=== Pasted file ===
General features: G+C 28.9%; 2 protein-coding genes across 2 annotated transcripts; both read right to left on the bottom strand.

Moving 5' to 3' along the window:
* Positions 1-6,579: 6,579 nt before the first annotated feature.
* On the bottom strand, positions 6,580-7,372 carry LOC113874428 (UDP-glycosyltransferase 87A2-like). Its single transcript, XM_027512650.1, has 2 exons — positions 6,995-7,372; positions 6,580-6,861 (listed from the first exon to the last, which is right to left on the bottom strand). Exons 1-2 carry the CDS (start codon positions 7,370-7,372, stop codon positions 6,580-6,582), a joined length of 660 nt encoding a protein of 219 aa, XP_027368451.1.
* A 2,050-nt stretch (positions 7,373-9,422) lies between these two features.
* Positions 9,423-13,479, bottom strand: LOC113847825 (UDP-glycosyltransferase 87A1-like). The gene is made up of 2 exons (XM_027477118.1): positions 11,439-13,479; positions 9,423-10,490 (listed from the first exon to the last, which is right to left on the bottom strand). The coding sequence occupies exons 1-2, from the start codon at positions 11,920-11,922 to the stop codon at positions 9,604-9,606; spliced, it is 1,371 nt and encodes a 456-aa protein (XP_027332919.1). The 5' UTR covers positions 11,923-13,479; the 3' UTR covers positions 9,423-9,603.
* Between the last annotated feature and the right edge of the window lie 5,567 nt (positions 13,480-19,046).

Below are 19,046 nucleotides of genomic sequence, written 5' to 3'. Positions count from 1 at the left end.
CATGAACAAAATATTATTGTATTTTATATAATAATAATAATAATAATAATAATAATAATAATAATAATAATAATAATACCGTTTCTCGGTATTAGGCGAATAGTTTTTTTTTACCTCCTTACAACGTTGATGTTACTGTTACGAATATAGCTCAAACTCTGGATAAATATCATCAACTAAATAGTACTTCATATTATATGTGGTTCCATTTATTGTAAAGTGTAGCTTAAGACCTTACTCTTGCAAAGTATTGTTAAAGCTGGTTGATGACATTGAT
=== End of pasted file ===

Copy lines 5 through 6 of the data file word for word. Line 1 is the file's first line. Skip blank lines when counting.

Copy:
* A 2,050-nt stretch (positions 7,373-9,422) lies between these two features.
* Positions 9,423-13,479, bottom strand: LOC113847825 (UDP-glycosyltransferase 87A1-like). The gene is made up of 2 exons (XM_027477118.1): positions 11,439-13,479; positions 9,423-10,490 (listed from the first exon to the last, which is right to left on the bottom strand). The coding sequence occupies exons 1-2, from the start codon at positions 11,920-11,922 to the stop codon at positions 9,604-9,606; spliced, it is 1,371 nt and encodes a 456-aa protein (XP_027332919.1). The 5' UTR covers positions 11,923-13,479; the 3' UTR covers positions 9,423-9,603.